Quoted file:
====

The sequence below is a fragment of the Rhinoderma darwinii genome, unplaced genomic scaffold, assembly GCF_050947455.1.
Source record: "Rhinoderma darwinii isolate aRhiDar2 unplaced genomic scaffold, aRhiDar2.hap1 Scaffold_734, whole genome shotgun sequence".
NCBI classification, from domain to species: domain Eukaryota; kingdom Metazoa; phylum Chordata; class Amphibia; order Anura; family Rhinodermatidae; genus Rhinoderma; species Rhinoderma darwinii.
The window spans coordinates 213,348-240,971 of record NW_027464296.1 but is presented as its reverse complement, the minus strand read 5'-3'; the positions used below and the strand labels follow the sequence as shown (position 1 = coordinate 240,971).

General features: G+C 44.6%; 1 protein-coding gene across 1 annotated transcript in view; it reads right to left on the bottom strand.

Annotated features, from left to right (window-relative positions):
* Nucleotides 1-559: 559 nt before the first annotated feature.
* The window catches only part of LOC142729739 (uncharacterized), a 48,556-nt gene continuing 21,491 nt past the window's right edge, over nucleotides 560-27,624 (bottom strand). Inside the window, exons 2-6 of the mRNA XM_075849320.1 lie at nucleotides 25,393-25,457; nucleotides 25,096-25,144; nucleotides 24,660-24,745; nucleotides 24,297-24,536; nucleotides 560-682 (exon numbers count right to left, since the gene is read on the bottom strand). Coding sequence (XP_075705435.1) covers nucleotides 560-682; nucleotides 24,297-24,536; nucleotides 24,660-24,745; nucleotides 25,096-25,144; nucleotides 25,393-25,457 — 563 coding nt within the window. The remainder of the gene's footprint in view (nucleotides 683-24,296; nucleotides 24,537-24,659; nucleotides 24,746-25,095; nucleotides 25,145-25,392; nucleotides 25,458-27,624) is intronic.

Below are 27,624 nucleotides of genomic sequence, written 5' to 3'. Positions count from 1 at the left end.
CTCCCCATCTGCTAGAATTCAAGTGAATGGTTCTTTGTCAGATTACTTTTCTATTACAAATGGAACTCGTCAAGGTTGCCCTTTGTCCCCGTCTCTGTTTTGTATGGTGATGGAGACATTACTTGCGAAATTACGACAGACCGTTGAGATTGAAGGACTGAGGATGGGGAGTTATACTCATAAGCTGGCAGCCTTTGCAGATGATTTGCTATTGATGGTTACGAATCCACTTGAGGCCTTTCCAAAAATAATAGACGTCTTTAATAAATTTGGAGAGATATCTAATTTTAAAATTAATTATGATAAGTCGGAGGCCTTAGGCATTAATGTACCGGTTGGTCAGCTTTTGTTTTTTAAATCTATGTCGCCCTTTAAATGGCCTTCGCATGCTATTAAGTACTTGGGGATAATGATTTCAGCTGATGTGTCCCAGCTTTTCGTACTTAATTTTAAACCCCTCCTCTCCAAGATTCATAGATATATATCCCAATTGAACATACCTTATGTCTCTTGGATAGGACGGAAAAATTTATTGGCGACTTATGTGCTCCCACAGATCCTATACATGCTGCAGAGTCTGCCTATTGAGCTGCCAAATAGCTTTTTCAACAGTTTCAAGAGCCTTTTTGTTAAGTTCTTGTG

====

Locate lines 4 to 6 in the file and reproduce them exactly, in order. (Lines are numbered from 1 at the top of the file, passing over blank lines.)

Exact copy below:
The window spans coordinates 213,348-240,971 of record NW_027464296.1 but is presented as its reverse complement, the minus strand read 5'-3'; the positions used below and the strand labels follow the sequence as shown (position 1 = coordinate 240,971).

General features: G+C 44.6%; 1 protein-coding gene across 1 annotated transcript in view; it reads right to left on the bottom strand.

Annotated features, from left to right (window-relative positions):